Opinion: Texas’ New Gun Ownership Bill Should Not Be In Effect
House Bill 1927, the bill that aims to protect the “God given rights of Texans” to carry guns and to “preserve freedom,” will go into effect on September 1, 2021. Currently, to carry a handgun, a license is needed, and to obtain one, people need 4-6 hours of training, fingerprinting, an accuracy test and background check. Restrictions on felons and abusers of family violence would not change, and handguns will still not be allowed in ‘sensitive’ places (schools, courthouses, etc). Now, anyone can carry a handgun without a permit.
Representative Matt Schefer, who authored the bill, claimed that people cause gun violence, not guns themselves. He asserts that the risk from guns is equitable to driving and all his bill does is uphold the second Amendment, not contribute to violence. However, driver’s licenses exist for the same reasons that gun permits do: the aim is to reduce risk and make sure that everyone who drives (or carries a gun) knows how to safely and correctly. Unless Schaefer wants to ban driver’s licenses for Texans, this argument makes no sense. He also stated that vulnerable populations, such as a “woman in that dark parking lot” would feel safer if they were allowed to carry a gun for self-defense. The Harvard Injury Control Research Center found that Americans, especially women, actually feel less safe when members of their community acquire guns, defeating Schaefer’s purpose.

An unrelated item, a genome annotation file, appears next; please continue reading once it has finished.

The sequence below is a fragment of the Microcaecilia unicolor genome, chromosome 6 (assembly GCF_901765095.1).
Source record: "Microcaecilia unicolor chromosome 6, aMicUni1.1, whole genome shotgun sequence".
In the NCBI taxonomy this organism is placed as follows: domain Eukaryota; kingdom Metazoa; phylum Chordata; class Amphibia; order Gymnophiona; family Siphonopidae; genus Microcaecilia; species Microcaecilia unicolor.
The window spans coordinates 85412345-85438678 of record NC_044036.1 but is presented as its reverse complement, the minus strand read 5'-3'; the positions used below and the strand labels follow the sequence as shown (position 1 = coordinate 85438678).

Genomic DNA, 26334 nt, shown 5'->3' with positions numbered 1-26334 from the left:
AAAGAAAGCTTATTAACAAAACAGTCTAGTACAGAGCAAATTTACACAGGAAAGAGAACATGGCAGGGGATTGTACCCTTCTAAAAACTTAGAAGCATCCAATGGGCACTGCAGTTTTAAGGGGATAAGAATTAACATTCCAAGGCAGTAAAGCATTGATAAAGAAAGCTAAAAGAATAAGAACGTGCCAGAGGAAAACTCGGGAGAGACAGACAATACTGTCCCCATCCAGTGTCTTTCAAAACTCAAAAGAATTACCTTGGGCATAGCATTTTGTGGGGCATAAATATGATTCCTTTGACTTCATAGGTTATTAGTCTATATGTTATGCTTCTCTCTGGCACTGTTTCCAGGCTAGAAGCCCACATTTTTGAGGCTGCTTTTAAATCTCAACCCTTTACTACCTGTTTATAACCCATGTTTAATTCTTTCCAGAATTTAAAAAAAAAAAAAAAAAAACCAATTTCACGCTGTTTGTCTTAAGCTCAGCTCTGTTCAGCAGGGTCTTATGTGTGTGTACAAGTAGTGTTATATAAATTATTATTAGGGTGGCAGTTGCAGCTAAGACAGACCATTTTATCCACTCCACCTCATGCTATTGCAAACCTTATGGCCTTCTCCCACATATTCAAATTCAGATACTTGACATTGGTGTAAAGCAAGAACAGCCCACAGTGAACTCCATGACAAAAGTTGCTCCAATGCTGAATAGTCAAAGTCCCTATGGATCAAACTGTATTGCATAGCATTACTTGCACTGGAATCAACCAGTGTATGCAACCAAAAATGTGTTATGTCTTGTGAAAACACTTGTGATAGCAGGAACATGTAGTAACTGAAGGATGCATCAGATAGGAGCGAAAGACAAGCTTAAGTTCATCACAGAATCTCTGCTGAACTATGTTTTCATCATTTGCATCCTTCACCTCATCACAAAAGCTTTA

Gun control laws (the opposite of HB 1927) have also reduced rates of crime. Michael Siegel of Boston University analyzed national data from 1991 to 2016 and found that permits for handguns reduced homicide rates in both rural and urban areas. The states that didn’t require universal background check laws had homicide rates up to 58% higher than states with background checks. The Center for Disease Control and Prevention also backed up Siegel’s conclusion. Massachusetts, which requires registration and testing before obtaining a compulsory permit, has one of the nation’s lowest violence rates: 3.3 deaths per 100 people, versus 21 deaths per 100 people in the worst states for gun violence (Alabama, Alaska, Louisiana).
Finally, the majority of Texas voters do not support this bill. This opinion is regardless of political party, as Democrats, Republicans, law enforcement, and civilians all agree. A poll in May 2021 by the Texas Tribune and the University of Texas found that 59% of respondents, who were Texan, think unlicensed carry laws (like HB 1927) should not go into effect.
Governor Abbott and Texas Republicans vowed to take action after the Midland and El Paso shootings in 2019, but passed this law instead, a complete 180 degrees from their promises. Combined with public opinion and past positive effects of requiring licenses to carry handguns, it is clear that this bill shouldn’t be implemented on September 1st, let alone being passed in the first place.
Hello, my name is Shreya and I am the Trailblazer’s Design Editor this year! I am a junior and this is my second year on staff. I love reading, listening...